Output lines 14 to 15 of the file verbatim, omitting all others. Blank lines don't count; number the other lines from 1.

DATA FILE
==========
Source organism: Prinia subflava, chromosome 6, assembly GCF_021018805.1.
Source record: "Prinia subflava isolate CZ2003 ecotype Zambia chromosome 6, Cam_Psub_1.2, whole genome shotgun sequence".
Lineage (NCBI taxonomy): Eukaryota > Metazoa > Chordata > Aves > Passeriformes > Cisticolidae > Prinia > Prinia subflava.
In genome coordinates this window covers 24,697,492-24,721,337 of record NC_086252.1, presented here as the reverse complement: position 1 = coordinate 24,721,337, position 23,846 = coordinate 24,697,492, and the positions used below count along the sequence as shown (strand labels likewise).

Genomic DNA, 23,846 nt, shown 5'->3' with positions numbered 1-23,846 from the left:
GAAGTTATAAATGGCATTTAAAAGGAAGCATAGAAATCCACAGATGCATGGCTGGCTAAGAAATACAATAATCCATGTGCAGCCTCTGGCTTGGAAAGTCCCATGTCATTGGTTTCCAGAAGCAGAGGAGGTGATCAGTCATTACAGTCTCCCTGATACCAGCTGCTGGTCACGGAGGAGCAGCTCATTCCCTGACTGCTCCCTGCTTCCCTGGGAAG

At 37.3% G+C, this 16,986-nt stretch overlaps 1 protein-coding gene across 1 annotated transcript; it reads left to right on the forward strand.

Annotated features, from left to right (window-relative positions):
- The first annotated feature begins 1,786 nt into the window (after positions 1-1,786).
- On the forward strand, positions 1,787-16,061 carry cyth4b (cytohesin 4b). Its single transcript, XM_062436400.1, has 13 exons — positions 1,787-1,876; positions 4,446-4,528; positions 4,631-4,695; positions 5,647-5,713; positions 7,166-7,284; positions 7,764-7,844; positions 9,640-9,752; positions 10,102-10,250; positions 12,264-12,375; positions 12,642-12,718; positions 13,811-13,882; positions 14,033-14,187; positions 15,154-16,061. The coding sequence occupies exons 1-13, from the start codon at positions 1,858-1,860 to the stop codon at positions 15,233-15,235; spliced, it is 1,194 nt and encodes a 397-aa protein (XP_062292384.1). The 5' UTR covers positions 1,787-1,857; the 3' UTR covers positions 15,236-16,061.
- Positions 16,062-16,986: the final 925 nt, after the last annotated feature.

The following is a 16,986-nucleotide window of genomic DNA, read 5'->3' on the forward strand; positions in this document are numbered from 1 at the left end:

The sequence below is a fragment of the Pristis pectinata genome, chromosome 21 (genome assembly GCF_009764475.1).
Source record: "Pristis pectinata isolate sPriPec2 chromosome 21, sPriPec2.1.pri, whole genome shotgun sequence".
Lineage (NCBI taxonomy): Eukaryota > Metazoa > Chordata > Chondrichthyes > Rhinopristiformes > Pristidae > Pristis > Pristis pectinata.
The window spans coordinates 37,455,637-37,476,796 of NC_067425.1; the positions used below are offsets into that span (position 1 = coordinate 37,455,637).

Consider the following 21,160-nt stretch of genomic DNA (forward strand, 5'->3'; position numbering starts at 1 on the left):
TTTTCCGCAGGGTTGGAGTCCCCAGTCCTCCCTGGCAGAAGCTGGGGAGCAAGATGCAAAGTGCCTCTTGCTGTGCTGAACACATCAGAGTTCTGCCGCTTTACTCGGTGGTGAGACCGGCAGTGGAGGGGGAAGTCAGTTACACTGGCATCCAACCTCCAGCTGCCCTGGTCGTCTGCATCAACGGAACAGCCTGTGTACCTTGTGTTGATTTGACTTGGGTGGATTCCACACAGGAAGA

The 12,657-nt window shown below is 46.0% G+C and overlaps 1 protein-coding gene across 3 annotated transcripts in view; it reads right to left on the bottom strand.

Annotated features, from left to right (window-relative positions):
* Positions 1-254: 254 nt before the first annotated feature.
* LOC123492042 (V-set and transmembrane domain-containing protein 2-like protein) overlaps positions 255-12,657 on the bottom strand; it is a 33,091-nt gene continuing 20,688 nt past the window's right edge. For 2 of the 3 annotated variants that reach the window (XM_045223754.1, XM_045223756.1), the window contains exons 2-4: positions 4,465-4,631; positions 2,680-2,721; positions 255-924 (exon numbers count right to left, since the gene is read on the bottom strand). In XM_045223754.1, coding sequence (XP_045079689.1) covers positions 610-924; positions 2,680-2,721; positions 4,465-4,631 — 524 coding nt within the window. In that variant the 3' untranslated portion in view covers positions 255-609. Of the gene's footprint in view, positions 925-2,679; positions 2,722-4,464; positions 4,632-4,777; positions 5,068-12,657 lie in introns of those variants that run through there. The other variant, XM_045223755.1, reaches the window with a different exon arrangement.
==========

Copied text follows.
Source record: "Pristis pectinata isolate sPriPec2 chromosome 21, sPriPec2.1.pri, whole genome shotgun sequence".
Lineage (NCBI taxonomy): Eukaryota > Metazoa > Chordata > Chondrichthyes > Rhinopristiformes > Pristidae > Pristis > Pristis pectinata.